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President Biden is considering whether to use income to determine eligibility as part of any student loan forgiveness program, the White House said Monday.
The president last week floated the possibility of eliminating $10,000 in debt per student borrower, likely through executive action.
During Monday’s White House press briefing, press secretary Jen Psaki was asked whether an income cap for any potential student relief program was under consideration.
White House press secretary Jen Psaki speaks during a press briefing at the White House, Wednesday, April 20, 2022, in Washington. (AP Photo/Evan Vucci)
“There is,” Psaki said.
It is unclear, at this point, what the maximum income would be for student loan forgiveness, should an income cap be included in any possible plans. Officials have reportedly floated the possibility of limiting the relief to people who earned less than $125,000 or $150,000 as individual filers the previous year. That would amount to a threshold of roughly $250,000 to $300,000 for couples who file their taxes jointly.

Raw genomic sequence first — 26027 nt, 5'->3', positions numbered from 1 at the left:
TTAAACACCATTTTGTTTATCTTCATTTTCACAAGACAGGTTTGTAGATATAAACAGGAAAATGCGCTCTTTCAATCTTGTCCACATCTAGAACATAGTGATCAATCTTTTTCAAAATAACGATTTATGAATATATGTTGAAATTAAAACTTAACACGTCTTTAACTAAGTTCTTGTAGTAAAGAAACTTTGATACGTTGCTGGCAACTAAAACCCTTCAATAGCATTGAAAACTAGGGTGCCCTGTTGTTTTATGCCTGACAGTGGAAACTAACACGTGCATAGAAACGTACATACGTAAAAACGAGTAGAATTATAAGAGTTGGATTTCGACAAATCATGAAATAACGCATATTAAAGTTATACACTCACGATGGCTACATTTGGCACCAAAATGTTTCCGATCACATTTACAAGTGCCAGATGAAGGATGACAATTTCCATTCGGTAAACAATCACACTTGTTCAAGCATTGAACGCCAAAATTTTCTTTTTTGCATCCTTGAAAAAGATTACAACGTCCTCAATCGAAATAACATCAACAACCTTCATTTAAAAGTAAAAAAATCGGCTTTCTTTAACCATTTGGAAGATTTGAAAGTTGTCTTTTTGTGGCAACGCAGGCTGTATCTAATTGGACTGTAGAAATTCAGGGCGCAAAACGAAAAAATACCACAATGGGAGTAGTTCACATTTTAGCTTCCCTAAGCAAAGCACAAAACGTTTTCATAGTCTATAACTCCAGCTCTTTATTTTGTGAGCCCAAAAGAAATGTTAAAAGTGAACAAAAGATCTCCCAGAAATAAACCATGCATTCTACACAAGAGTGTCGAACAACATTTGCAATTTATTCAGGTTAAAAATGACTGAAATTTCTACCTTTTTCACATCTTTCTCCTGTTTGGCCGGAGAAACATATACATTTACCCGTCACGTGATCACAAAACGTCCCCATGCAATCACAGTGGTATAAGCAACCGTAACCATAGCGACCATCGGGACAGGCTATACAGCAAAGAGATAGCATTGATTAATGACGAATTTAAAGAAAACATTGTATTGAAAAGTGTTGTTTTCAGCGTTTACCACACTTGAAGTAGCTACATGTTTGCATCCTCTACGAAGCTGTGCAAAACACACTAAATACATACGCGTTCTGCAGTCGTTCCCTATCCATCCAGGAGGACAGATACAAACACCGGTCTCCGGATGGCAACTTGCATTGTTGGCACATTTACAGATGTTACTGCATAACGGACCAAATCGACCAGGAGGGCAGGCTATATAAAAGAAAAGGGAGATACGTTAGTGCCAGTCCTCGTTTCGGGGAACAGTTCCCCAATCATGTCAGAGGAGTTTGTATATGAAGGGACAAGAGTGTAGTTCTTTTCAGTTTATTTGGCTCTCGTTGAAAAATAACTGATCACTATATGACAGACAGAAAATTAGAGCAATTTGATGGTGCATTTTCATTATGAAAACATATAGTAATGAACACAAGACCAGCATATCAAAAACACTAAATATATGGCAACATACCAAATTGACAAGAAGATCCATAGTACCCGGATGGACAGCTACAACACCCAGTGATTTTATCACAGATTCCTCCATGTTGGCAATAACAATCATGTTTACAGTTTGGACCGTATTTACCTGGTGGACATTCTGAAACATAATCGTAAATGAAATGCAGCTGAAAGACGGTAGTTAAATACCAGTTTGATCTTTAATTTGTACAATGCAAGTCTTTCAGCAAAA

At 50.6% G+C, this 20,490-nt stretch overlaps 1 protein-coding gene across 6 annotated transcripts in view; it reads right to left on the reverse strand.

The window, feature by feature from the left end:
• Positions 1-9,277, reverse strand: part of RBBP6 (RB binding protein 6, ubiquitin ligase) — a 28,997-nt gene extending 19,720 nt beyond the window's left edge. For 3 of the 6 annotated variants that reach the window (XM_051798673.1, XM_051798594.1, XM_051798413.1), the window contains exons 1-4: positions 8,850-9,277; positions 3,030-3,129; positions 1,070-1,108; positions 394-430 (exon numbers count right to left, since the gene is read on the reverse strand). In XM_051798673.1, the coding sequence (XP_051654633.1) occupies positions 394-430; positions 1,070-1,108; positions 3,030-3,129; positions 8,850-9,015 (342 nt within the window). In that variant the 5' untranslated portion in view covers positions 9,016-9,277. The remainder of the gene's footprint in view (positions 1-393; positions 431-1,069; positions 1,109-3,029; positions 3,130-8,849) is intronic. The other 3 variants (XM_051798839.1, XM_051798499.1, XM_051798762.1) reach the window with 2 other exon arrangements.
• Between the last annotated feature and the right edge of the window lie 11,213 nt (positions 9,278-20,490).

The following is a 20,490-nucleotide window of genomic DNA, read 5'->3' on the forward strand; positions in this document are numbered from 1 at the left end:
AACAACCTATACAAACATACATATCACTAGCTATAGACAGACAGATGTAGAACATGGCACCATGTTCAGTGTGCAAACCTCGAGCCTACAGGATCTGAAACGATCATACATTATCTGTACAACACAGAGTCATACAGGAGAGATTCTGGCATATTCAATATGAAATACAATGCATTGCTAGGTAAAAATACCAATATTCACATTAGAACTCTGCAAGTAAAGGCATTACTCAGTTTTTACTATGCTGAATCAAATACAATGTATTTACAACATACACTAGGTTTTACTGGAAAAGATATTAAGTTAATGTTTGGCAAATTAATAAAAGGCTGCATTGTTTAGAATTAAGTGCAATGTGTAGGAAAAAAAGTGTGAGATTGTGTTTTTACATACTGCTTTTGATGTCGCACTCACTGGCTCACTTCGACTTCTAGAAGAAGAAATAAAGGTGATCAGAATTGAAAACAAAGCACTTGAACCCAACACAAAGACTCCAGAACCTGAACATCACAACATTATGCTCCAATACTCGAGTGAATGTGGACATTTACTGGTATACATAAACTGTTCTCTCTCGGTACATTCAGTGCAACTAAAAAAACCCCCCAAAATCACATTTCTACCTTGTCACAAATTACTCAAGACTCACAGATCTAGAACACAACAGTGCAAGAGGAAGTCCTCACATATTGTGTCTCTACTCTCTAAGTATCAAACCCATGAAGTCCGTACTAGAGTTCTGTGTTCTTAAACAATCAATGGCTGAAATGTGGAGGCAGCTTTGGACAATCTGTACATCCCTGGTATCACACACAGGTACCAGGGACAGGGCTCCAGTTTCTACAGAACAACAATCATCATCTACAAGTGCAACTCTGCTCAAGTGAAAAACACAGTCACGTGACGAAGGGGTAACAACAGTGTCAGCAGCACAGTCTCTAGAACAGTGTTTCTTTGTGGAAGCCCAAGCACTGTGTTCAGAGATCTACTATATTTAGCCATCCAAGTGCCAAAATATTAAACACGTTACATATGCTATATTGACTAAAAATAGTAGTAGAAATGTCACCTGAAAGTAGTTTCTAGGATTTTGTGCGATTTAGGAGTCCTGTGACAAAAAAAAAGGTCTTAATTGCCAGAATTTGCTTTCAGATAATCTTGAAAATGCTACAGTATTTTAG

Psaki noted that income caps would be to ensure that student loan relief is “targeted at people who need help the most.”
Psaki was also pressed on whether the White House has analyzed how potential student loan forgiveness could impact inflation.
President Joe Biden boards Air Force One at Brussels Airport in Brussels, Tuesday, June 15, 2021. Biden is en route to Geneva. (AP Photo/Patrick Semansky)
“I know there’s been outside analysis of that, but I don’t have any internal analysis at this point to preview for you,” she said.
Last week, the president said he is “considering dealing with some debt reduction.”
“I am not considering $50,000 debt reduction, but I’m in the process of taking a hard look at whether or not there will be additional debt forgiveness,” Biden said.
Biden supported erasing $10,000 in student debt for most borrowers during his presidential campaign, but has raised questions about his legal authority to do so via executive order. Last year, the president requested a memo from the Education Department to determine whether he had the power to unilaterally cancel student loan debt.
Meanwhile, the president extended the freeze on student loan payments through Aug. 31, citing the continued economic hardships brought on by the COVID-19 pandemic. Former President Donald Trump first issued a freeze on repayments in 2020.
Fox News’ Megan Henney contributed to this report.